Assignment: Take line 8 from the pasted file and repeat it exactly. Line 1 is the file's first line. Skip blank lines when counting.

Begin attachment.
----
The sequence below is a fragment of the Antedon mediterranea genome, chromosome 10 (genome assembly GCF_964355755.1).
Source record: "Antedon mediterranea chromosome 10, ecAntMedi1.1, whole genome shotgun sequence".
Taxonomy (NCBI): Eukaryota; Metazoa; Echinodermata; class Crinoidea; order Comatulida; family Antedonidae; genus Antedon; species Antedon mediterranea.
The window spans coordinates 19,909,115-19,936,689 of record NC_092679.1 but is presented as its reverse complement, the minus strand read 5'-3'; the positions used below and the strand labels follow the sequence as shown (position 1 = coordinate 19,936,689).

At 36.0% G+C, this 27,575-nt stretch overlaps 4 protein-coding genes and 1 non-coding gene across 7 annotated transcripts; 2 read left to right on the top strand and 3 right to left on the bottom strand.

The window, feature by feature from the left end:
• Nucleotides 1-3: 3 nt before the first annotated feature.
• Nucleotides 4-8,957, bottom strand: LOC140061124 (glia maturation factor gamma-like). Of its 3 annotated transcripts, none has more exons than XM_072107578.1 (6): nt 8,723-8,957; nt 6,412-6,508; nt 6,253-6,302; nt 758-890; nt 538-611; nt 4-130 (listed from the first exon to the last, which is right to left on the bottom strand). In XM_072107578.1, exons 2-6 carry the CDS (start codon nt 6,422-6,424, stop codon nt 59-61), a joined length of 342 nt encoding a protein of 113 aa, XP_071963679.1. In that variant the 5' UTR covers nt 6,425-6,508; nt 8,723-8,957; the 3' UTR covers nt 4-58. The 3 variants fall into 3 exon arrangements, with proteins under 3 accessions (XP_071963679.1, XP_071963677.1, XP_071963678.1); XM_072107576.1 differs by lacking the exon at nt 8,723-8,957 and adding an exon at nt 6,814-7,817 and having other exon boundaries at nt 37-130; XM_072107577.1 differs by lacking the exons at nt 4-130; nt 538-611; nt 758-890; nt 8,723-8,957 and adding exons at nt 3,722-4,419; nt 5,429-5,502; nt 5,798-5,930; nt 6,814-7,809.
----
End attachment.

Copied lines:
• Nucleotides 4-8,957, bottom strand: LOC140061124 (glia maturation factor gamma-like). Of its 3 annotated transcripts, none has more exons than XM_072107578.1 (6): nt 8,723-8,957; nt 6,412-6,508; nt 6,253-6,302; nt 758-890; nt 538-611; nt 4-130 (listed from the first exon to the last, which is right to left on the bottom strand). In XM_072107578.1, exons 2-6 carry the CDS (start codon nt 6,422-6,424, stop codon nt 59-61), a joined length of 342 nt encoding a protein of 113 aa, XP_071963679.1. In that variant the 5' UTR covers nt 6,425-6,508; nt 8,723-8,957; the 3' UTR covers nt 4-58. The 3 variants fall into 3 exon arrangements, with proteins under 3 accessions (XP_071963679.1, XP_071963677.1, XP_071963678.1); XM_072107576.1 differs by lacking the exon at nt 8,723-8,957 and adding an exon at nt 6,814-7,817 and having other exon boundaries at nt 37-130; XM_072107577.1 differs by lacking the exons at nt 4-130; nt 538-611; nt 758-890; nt 8,723-8,957 and adding exons at nt 3,722-4,419; nt 5,429-5,502; nt 5,798-5,930; nt 6,814-7,809.